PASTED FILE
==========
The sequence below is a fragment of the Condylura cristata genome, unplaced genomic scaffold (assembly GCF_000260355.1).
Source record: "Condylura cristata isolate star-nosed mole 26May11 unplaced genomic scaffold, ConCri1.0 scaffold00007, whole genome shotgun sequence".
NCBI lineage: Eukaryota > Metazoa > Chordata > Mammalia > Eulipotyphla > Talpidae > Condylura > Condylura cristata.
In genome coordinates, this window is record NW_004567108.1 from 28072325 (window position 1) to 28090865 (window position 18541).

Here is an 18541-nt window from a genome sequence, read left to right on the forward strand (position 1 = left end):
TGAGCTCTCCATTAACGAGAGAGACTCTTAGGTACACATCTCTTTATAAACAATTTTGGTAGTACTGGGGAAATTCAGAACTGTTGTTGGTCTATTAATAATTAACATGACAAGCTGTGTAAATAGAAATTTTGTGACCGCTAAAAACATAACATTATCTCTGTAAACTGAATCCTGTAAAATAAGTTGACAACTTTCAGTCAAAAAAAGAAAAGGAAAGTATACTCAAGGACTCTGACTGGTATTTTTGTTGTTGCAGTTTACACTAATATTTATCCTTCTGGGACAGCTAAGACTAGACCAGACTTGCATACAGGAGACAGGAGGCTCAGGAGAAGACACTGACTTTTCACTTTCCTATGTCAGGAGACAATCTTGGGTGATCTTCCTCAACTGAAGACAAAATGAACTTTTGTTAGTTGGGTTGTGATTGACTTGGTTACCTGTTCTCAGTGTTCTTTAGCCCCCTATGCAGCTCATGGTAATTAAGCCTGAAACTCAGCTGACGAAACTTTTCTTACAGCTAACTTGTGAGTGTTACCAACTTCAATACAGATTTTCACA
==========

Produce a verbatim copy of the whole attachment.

The sequence below is a fragment of the Condylura cristata genome, unplaced genomic scaffold (assembly GCF_000260355.1).
Source record: "Condylura cristata isolate star-nosed mole 26May11 unplaced genomic scaffold, ConCri1.0 scaffold00007, whole genome shotgun sequence".
NCBI lineage: Eukaryota > Metazoa > Chordata > Mammalia > Eulipotyphla > Talpidae > Condylura > Condylura cristata.
In genome coordinates, this window is record NW_004567108.1 from 28072325 (window position 1) to 28090865 (window position 18541).

Here is an 18541-nt window from a genome sequence, read left to right on the forward strand (position 1 = left end):
TGAGCTCTCCATTAACGAGAGAGACTCTTAGGTACACATCTCTTTATAAACAATTTTGGTAGTACTGGGGAAATTCAGAACTGTTGTTGGTCTATTAATAATTAACATGACAAGCTGTGTAAATAGAAATTTTGTGACCGCTAAAAACATAACATTATCTCTGTAAACTGAATCCTGTAAAATAAGTTGACAACTTTCAGTCAAAAAAAGAAAAGGAAAGTATACTCAAGGACTCTGACTGGTATTTTTGTTGTTGCAGTTTACACTAATATTTATCCTTCTGGGACAGCTAAGACTAGACCAGACTTGCATACAGGAGACAGGAGGCTCAGGAGAAGACACTGACTTTTCACTTTCCTATGTCAGGAGACAATCTTGGGTGATCTTCCTCAACTGAAGACAAAATGAACTTTTGTTAGTTGGGTTGTGATTGACTTGGTTACCTGTTCTCAGTGTTCTTTAGCCCCCTATGCAGCTCATGGTAATTAAGCCTGAAACTCAGCTGACGAAACTTTTCTTACAGCTAACTTGTGAGTGTTACCAACTTCAATACAGATTTTCACA